The Woman and the Weird Fish: Making the Best of a Challenging Image


by Marie Matthews

Apps used:


The Backstory

I started out with this picture from Mardi Gras in New Orleans. Sadly, the light was not exactly what I wanted. Rain had been threatening all weekend, and the weather was dark, cloudy, and generally pretty miserable. But, I am passionate about images of the creativity and imagination of Mardi Gras, and so I opted for an interesting face over good light. My starting image , with a lot of background distractions and less than ideal light, is almost certainly going to require a heavy edit.


Initial Touchup

First, I brought the image into FaceTune, one of my favorite apps for preliminary touchup work on portraits. I smoothed and reshaped her face just a little bit, and then I applied to the gold filter to tone down some of the redness in her face.


Composition — Getting the Big Pieces Right (or almost right)

A top priority was to get rid of the distracting background. I started out by picking a dark texture from my collection of Flypaper textures and loading it into Leonardo. I imported the face onto a new layer, and arranged the top/face image so that it was slightly off center, leaving room to add some additional details in the upper right later. I masked out the background with the Magic Wand and Brush tools, and then changed the color of the background to a dark red. I also masked out the far side of her hair because it was creating a boring shape.



Continuing to work in Leonardo, I played around with two of the “Edit Brushes,” Lighten and Darken, to bring out a few areas in her hair and to make a few other areas less obvious. These brushes, incidentally, are some of the better tools I have found so far for dodging and burning.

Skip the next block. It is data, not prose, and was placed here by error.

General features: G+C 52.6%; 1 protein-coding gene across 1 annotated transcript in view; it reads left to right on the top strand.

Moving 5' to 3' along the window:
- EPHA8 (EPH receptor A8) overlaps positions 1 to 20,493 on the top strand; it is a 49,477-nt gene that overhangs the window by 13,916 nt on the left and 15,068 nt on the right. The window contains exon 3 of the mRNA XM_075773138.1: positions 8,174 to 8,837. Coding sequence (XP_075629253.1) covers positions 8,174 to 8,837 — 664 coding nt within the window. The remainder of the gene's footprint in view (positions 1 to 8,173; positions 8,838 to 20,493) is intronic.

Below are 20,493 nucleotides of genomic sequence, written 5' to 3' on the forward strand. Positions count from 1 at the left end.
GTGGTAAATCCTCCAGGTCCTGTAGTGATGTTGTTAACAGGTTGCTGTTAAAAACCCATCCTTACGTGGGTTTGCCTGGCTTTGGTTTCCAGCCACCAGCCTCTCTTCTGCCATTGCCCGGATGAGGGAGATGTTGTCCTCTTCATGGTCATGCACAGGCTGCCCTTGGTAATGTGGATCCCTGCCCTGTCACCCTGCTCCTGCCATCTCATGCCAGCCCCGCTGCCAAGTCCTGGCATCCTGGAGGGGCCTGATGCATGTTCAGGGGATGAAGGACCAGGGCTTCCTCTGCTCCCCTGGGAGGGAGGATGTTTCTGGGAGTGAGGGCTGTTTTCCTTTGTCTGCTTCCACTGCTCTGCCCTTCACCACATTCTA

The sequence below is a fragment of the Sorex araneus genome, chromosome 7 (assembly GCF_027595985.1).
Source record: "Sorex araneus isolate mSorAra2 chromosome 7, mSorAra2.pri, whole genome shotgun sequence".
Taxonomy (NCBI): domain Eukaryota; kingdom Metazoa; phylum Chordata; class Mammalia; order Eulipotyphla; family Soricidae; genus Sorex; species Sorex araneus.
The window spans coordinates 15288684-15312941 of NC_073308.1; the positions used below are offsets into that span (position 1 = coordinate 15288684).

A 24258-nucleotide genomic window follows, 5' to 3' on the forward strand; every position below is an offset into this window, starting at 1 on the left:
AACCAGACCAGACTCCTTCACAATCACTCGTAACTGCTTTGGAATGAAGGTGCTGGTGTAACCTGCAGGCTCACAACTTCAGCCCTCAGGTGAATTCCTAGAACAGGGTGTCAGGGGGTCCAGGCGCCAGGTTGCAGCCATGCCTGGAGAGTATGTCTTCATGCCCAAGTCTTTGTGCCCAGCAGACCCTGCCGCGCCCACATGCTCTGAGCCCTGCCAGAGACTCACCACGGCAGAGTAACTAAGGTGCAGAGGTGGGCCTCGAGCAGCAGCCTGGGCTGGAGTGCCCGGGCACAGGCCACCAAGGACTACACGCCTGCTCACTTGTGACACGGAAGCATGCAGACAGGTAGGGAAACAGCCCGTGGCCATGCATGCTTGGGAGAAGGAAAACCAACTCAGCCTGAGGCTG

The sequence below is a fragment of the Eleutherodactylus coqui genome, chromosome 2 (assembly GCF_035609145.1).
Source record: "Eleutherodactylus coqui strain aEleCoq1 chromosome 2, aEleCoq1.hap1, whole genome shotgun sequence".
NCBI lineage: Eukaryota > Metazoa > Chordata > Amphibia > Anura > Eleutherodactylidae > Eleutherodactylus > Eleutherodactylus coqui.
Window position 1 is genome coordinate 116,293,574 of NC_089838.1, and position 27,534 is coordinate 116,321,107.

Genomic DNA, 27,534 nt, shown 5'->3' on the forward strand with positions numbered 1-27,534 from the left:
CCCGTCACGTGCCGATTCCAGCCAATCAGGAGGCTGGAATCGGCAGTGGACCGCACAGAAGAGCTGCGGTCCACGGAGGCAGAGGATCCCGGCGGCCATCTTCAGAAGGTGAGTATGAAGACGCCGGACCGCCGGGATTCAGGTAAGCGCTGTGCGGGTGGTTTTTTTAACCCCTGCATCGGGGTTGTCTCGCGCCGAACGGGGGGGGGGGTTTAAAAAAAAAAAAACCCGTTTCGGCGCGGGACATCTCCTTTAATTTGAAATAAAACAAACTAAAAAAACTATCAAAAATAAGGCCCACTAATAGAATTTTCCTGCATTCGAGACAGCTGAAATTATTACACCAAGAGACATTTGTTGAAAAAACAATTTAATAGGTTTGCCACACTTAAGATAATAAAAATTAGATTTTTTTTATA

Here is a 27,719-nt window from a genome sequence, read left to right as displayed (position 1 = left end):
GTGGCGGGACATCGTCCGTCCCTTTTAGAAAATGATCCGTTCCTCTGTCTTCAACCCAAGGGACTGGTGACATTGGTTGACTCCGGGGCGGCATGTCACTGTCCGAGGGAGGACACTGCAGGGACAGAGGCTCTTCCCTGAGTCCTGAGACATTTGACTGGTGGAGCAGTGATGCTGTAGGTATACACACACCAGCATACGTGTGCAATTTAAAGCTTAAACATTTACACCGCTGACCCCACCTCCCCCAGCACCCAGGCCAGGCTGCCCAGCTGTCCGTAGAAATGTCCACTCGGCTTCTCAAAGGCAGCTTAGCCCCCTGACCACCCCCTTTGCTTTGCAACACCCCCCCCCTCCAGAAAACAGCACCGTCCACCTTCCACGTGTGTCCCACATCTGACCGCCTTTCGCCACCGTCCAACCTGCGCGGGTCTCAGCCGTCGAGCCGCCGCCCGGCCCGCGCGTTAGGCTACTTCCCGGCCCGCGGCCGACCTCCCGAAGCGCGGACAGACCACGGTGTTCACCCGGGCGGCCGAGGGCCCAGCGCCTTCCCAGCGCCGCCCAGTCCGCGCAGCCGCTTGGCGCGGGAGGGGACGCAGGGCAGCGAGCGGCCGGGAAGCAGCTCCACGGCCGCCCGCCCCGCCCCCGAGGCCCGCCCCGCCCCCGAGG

Painting in ProCreate

I saved my layers from Leonardo as two separate documents, a JPG for the background and a transparent PNG for the foreground/face, which I then imported into ProCreate.

The biggest issue I had to deal with was that strap on her mask and some of the feathers at the top and back of her head were not working with the rest of the image. I began to doodle on a new layer, just to get some ideas. I started out with some general shapes painted with soft airbrush at a rather large size.


At this stage I especially disliked the aqua colored blob on the top of her head. The shape was okay, but the color simply wasn’t working. I locked the transparency of the layer, a frequent technique for me, and played around with some other colors. Through trial and error, I finally decided that an analogous color scheme, which would not detract from the face, would work best in this circumstance.

I created yet another layer and used the smoke brush to refine my initial blobs into pseudo-feathers.


The feather effects gave me a softness that I wanted. In fact, the feathers gave me a bit too much softness, and I decided that I needed to show a little more form at the top of her head. I drew the headband to make her head look a bit more solid.

Reworking the Composition

While playing with the feathers, I somehow managed to mess up the larger composition. The dark red background put too much contrast at the top of her head, and the whole composition was speckled with tiny light shapes. I added a cream colored texture, and repositioned it over the red background until I came up with something I was reasonably happy with.